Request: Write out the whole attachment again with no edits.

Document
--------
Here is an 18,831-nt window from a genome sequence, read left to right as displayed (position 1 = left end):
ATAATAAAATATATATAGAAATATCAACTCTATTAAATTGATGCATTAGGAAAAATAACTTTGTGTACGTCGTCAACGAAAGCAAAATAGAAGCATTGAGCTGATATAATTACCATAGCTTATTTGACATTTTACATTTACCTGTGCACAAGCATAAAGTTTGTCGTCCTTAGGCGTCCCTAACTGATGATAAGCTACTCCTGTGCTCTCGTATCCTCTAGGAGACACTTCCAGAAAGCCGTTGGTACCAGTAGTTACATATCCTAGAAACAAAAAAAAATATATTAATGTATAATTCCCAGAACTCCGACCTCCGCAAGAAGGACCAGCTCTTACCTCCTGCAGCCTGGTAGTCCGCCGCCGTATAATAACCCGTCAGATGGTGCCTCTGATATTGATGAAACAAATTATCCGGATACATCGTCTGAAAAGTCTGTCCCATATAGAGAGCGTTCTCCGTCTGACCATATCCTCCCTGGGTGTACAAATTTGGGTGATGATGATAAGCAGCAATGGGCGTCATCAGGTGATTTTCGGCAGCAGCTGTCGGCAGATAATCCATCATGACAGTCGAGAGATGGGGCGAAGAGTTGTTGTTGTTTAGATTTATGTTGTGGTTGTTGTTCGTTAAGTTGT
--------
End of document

Here is an 18,831-nt window from a genome sequence, read left to right as displayed (position 1 = left end):
ATAATAAAATATATATAGAAATATCAACTCTATTAAATTGATGCATTAGGAAAAATAACTTTGTGTACGTCGTCAACGAAAGCAAAATAGAAGCATTGAGCTGATATAATTACCATAGCTTATTTGACATTTTACATTTACCTGTGCACAAGCATAAAGTTTGTCGTCCTTAGGCGTCCCTAACTGATGATAAGCTACTCCTGTGCTCTCGTATCCTCTAGGAGACACTTCCAGAAAGCCGTTGGTACCAGTAGTTACATATCCTAGAAACAAAAAAAAATATATTAATGTATAATTCCCAGAACTCCGACCTCCGCAAGAAGGACCAGCTCTTACCTCCTGCAGCCTGGTAGTCCGCCGCCGTATAATAACCCGTCAGATGGTGCCTCTGATATTGATGAAACAAATTATCCGGATACATCGTCTGAAAAGTCTGTCCCATATAGAGAGCGTTCTCCGTCTGACCATATCCTCCCTGGGTGTACAAATTTGGGTGATGATGATAAGCAGCAATGGGCGTCATCAGGTGATTTTCGGCAGCAGCTGTCGGCAGATAATCCATCATGACAGTCGAGAGATGGGGCGAAGAGTTGTTGTTGTTTAGATTTATGTTGTGGTTGTTGTTCGTTAAGTTGT